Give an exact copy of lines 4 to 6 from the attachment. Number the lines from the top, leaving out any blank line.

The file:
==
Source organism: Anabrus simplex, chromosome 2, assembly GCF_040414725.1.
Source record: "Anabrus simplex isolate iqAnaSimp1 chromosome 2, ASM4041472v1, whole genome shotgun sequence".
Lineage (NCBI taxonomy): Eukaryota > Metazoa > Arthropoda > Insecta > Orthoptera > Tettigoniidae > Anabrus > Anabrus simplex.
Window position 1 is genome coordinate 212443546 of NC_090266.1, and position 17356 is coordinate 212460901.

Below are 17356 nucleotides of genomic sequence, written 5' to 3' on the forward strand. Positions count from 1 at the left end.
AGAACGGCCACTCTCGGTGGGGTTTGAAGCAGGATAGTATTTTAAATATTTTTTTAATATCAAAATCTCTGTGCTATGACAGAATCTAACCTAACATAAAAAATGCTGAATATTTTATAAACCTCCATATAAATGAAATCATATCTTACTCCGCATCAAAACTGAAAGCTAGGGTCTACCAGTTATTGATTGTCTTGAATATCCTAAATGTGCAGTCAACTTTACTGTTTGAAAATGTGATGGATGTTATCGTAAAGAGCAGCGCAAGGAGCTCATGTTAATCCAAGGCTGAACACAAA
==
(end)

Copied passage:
Window position 1 is genome coordinate 212443546 of NC_090266.1, and position 17356 is coordinate 212460901.

Below are 17356 nucleotides of genomic sequence, written 5' to 3' on the forward strand. Positions count from 1 at the left end.
AGAACGGCCACTCTCGGTGGGGTTTGAAGCAGGATAGTATTTTAAATATTTTTTTAATATCAAAATCTCTGTGCTATGACAGAATCTAACCTAACATAAAAAATGCTGAATATTTTATAAACCTCCATATAAATGAAATCATATCTTACTCCGCATCAAAACTGAAAGCTAGGGTCTACCAGTTATTGATTGTCTTGAATATCCTAAATGTGCAGTCAACTTTACTGTTTGAAAATGTGATGGATGTTATCGTAAAGAGCAGCGCAAGGAGCTCATGTTAATCCAAGGCTGAACACAAA